In defeat, I headed home unaware of the turbulent storm with self that was brewing on the horizon.  Fueled by rebellion, self-centeredness and pleasure, I began to make choices that would lay a false foundation in which to exist.  It wasn’t long before the outcome of my choices began to reveal the actual storm that raged within.  The storm would settle in for several years to come.

Barely out of my teens, I was forced with some very adult decisions to make.

With no job to speak of, no money to continue college, and a family to support, I decided to explore the option of joining the United States Air Force.  In all honesty, I really didn’t want to do it; I was scared of the unknown and extremely unsure of myself due to being bitten by a string of poor choices.  Besides that, the Air Force didn’t sound like it matched up with my mental attitude at the time.


The very selfish, self-centered, rebellious me wanted to live on pleasure and party with the boys.  From what I understood, the Air Force was big on 





This to me sounded all too familiar.  But in the end, logic added up over my empty checkbook, and I decided to clean myself up and submit to Uncle Sam for the next four years.  

This wouldn’t be the last time I “cleaned myself up.”

Now, it may be hard for some of you to believe, but I took to the Air Force like a fish to water.  Why wouldn’t I?  I understood the concept of living under rules, accountability, discipline, and structure, and I certainly knew a few things about conforming to fit in.  So with those things in my favor, I thrived in the military environment and began to slowly pull myself out of the proverbial dark hole of my reckless choices.

It didn’t take long before I was able to support my family as well as get back into college full-time at night.  I even ventured out and tested my entrepreneurial abilities by starting my own little lawn care business.  I was busy, productive and achieving the goals that I’d set before me.  

Don’t get me wrong – all was not picture perfect.

I was still very self-centered and loved to slip in a little pleasure with the drink every now and again (emphasis on the again).  But for the most part, I seemed to be growing up.

By the end of my first four year enlistment, I had been promoted to Sergeant, earned a college degree, and been selected to become a US Air Force recruiter – which came with a little give and take.  

I got to move back East, 

but had to give Uncle Sam four more years of my life.

One morning, just prior to moving back East, I woke up with what I thought was an excruciating earache.  Unable to bare the pain, I decided to go to the base clinic and get it checked out.  

What I would find that day would set into motion 

a LOVE-HATE affair that would last, 

on and off, for nearly two decades.

After I had been examined, poked, prodded and x-rayed, the doctor came into the room and announced,

“I have some good news and bad news…which do you want first?”

Although, this may seem like a clever little way to deliver bad news, when it comes out of your doctor’s mouth, it has a tendency to be quite unnerving.  He asked me if I’d been in an accident or if I’d been experiencing headaches recently - to which the answer was NO.  This questioning was not helping my anxiety.  He proceeded to ask me if I’d had any dental work done lately – to which the answer was YES.  I’d had my wisdom teeth extracted not too long ago.  With a nod of his head and a raised eyebrow, the doctor said “that makes sense.”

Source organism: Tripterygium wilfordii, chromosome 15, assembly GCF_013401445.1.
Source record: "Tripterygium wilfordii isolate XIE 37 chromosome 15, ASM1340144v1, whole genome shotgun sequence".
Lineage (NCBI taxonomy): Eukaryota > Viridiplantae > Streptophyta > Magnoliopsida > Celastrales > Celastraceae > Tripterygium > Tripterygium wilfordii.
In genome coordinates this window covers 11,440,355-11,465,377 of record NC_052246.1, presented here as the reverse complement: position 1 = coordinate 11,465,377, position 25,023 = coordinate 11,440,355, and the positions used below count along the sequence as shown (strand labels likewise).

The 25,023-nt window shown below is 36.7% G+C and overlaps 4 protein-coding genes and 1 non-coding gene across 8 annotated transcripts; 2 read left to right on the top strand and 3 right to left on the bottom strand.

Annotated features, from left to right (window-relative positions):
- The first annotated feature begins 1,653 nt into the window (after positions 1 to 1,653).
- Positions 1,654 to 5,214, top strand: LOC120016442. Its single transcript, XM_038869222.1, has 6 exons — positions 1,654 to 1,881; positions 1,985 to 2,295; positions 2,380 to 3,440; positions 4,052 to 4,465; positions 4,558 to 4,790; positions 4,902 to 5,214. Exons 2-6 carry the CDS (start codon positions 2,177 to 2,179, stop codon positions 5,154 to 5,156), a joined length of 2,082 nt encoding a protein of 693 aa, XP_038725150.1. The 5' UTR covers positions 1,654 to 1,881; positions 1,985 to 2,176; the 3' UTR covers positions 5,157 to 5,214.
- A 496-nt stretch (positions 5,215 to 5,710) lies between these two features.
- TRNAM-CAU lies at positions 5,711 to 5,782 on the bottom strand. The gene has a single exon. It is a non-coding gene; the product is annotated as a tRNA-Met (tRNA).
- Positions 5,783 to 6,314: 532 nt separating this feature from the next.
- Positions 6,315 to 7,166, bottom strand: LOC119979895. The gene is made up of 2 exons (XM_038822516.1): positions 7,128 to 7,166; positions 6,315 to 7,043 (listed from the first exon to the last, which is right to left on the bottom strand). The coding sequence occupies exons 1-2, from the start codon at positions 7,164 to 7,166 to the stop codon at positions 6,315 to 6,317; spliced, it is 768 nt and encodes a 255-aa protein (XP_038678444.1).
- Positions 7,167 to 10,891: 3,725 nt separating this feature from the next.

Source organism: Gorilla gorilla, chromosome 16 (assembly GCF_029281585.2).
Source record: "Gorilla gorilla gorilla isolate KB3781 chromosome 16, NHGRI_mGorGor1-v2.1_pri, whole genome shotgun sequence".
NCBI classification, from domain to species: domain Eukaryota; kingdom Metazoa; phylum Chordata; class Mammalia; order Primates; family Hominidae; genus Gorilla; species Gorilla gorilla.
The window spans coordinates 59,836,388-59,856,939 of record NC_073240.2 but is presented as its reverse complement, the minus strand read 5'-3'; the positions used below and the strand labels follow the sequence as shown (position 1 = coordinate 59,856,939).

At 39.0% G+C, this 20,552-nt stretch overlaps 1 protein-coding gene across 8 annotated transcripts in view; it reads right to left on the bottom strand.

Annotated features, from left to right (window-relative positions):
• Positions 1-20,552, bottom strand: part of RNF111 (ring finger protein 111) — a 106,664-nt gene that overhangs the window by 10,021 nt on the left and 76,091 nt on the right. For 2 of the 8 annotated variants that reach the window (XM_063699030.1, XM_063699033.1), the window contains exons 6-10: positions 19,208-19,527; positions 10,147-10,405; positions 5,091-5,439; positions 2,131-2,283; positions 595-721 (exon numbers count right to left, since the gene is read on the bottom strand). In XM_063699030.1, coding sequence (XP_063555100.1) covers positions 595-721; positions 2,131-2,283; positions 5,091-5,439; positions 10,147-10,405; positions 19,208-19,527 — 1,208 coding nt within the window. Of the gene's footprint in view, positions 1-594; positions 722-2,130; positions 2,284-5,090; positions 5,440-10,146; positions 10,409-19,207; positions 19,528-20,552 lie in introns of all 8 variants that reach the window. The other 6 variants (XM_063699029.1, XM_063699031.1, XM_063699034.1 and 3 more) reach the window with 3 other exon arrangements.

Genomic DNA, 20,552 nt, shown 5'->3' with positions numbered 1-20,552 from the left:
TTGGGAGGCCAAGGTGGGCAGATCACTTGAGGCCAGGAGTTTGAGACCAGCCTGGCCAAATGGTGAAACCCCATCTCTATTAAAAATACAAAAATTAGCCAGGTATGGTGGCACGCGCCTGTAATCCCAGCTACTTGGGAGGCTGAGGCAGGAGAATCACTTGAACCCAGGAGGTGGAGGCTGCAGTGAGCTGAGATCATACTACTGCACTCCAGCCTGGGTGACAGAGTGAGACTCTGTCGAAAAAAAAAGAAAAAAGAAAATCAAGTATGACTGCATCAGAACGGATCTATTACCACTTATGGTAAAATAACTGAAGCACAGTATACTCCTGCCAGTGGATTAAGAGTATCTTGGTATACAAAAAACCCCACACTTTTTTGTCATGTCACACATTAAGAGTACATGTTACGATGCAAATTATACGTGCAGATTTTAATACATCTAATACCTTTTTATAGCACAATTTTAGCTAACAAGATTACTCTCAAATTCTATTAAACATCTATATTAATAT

The good news:  I didn’t have an earache.

The bad news: I had something terribly wrong with my right jaw.

It (my right jaw joint) was severely inflamed and very, very sore.  But why?  Probably a result of my recent wisdom teeth surgery, but he could not answer for sure.  I had to see a maxillofacial/oral surgeon IMMEDIATELY.  Fortunately he was in the same building.  So with records and x-rays in hand, I was off for the first of many appointments with the specialist.  His preliminary diagnosis was Temporomandibular Joint Disorder (TMJ), brought on my having my jaw joint overextended during my wisdom teeth extraction.
Unfortunately, there wasn’t much the specialist could do for me at the time.  Both the swelling and the pain needed to be gotten under control before he could better determine the extent of the damage.  So with an appointment to see him the following week, he loaded me up with…

anti-inflammatory meds,

muscle relaxers,

and...PAIN PILLS –


The love affair would begin.

…from the inside…ray-ray

Monday, November 15, 2010

From playmate to inmate…how I got here - Part 5

Trick or Treat.

Sadly, when I went away to college I didn’t’ go to get an education…I went to get away from home.  My naughty-by-nature, self-conscious, small town, cookie cutter identity had not only grown weary of rural American living – my rebellious attitude had also waxed tired of the…





…of my parents.  The love, protection and provisions they gave me had somehow become distorted.  I perceived them as a hindrance – an out-and-out attempt to stifle my life.

I had allowed myself to be hoodwinked. 

I was ready for bigger and better things – the hills of my hometown could hold me no longer.  Propelled by arrogance and ignorance, I was ready for 


-  whether I could handle it or not.

The warmth of the sun standing tall in the crystal clear Carolina blue sky, still held its own with crisp pre-fall air of early September – a good day to move.  It was a bitter-sweet, nervous but exciting anticipation I felt as me and my parents lugged boxes, bags, remnant carpet, mini-fridge, clothes and other essentials into my new 12x12 domain (sounds a little like jail – minus the carpet and mini-fridge J).  After Mom’s ritual check and recheck of things, making sure her baby’s gear was precisely arranged, put up and in order, it was time to say our goodbyes (at least for a week).  As I waved goodbye with a hint of tears in my eyes, I remember thinking to myself,